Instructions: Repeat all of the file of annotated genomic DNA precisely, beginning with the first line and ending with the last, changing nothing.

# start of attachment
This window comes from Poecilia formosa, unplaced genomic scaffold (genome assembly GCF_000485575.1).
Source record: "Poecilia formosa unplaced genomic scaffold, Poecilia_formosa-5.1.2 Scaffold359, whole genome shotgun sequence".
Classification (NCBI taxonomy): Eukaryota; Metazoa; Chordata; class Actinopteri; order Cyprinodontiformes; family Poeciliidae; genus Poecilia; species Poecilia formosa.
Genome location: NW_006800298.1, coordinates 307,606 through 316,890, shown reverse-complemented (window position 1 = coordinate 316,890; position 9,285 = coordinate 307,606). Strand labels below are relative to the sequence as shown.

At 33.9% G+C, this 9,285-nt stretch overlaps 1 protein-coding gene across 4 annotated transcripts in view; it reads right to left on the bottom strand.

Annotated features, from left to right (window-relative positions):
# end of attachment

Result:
This window comes from Poecilia formosa, unplaced genomic scaffold (genome assembly GCF_000485575.1).
Source record: "Poecilia formosa unplaced genomic scaffold, Poecilia_formosa-5.1.2 Scaffold359, whole genome shotgun sequence".
Classification (NCBI taxonomy): Eukaryota; Metazoa; Chordata; class Actinopteri; order Cyprinodontiformes; family Poeciliidae; genus Poecilia; species Poecilia formosa.
Genome location: NW_006800298.1, coordinates 307,606 through 316,890, shown reverse-complemented (window position 1 = coordinate 316,890; position 9,285 = coordinate 307,606). Strand labels below are relative to the sequence as shown.

At 33.9% G+C, this 9,285-nt stretch overlaps 1 protein-coding gene across 4 annotated transcripts in view; it reads right to left on the bottom strand.

Annotated features, from left to right (window-relative positions):